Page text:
The massively-multiplayer nature of the game takes the virtual construct one step beyond just an elaborate Skinner Box. The problem with many people is that you can't have one box tailored to all of their reinforcement needs. But having them all in their separate Skinner Boxes is not interesting. The internet solves this problem by allowing individually tailored Skinner Boxes interact with others. And in this way, EverQuest has created a system of inter-connected Skinner Boxes, a Skinner Network even, where each Skinner Box is tailored to its host's needs and reinforcement schedule, and where individuals can interact with each other without sacrificing the integrity of their own construct. It is like the Matrix where everyone is isolated in their own nutrient vat, but where they can interact in a digitally-constructed world.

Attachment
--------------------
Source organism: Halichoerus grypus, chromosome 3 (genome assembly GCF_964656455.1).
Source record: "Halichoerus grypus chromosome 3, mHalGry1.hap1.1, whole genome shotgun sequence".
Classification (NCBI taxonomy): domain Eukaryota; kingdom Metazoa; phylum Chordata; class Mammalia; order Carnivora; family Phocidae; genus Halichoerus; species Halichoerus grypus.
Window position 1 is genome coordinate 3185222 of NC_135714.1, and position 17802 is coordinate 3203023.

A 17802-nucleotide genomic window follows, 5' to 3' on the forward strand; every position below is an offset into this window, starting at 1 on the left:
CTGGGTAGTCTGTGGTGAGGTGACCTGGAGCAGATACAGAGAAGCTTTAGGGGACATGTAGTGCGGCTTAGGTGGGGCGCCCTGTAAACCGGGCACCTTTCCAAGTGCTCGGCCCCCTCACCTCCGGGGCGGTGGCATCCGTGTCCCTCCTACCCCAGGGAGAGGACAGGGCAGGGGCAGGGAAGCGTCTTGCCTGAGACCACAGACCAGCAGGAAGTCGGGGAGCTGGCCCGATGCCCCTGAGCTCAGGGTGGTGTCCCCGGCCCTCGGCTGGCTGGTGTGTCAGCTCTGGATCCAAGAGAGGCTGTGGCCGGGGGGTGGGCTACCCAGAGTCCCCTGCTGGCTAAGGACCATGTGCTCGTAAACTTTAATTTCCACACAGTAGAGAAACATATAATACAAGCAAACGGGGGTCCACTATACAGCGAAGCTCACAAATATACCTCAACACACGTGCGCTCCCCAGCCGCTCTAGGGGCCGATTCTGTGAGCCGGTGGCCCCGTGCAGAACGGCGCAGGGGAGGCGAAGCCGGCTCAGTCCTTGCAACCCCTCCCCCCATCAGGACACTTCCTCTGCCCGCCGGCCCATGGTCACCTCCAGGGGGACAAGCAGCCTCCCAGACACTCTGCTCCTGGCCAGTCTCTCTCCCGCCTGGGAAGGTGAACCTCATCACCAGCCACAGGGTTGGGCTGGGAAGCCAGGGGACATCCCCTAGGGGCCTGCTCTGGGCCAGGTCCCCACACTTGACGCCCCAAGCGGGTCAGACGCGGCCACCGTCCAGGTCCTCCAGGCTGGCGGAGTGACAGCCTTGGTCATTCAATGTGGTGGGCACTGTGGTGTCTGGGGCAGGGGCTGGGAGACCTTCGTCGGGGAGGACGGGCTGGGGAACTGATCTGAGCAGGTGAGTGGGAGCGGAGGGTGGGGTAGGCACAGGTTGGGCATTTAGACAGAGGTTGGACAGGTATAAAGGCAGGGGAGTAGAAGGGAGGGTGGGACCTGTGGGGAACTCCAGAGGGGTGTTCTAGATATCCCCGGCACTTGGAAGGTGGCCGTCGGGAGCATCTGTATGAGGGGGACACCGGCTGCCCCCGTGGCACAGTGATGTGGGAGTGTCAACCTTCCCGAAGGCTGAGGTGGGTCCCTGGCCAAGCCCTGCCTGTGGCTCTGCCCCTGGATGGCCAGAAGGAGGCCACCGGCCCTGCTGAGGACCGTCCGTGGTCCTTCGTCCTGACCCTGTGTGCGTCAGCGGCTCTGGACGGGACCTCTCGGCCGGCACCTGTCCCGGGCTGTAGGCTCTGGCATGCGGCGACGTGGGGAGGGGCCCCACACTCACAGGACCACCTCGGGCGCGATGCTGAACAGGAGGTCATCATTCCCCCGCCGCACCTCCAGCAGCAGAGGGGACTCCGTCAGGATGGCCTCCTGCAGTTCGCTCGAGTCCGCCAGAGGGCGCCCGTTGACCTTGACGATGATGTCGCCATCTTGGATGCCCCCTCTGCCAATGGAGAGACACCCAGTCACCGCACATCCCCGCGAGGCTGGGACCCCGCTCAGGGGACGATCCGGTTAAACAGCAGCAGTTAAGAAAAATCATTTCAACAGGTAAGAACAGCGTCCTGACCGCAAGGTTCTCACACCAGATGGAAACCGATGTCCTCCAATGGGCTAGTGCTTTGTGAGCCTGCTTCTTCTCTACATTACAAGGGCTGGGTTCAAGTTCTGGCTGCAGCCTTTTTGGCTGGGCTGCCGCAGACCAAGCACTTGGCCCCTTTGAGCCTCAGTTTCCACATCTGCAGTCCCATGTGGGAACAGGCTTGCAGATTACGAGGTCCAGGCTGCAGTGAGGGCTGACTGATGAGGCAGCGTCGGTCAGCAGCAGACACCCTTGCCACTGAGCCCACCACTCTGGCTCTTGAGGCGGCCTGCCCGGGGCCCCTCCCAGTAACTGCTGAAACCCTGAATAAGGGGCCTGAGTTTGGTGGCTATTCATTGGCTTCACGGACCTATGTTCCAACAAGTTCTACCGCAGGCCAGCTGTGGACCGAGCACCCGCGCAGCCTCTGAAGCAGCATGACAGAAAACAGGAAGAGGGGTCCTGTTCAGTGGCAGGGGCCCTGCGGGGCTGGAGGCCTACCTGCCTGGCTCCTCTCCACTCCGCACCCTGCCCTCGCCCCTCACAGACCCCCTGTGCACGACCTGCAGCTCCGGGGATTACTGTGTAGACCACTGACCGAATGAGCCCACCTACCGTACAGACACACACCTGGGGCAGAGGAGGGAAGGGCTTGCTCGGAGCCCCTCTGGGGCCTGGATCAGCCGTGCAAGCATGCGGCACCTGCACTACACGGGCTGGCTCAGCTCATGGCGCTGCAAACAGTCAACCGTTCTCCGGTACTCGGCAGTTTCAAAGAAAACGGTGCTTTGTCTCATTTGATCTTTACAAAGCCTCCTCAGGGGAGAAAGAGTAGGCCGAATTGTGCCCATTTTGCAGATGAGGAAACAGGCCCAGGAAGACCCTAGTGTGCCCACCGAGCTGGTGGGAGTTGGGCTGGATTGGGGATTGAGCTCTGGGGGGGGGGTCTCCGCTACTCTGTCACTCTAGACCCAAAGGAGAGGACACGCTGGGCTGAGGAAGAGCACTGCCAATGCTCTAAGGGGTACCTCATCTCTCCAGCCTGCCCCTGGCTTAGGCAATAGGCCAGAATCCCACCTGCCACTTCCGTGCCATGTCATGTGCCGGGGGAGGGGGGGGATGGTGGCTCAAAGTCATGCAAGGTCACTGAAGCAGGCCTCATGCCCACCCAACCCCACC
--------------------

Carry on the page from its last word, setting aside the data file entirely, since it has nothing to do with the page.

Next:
Click … click … click … mad typing …. Click .. click .. Click .. click … click … mad typing …

More recent findings on this issue can be found at the "Ariadne" report.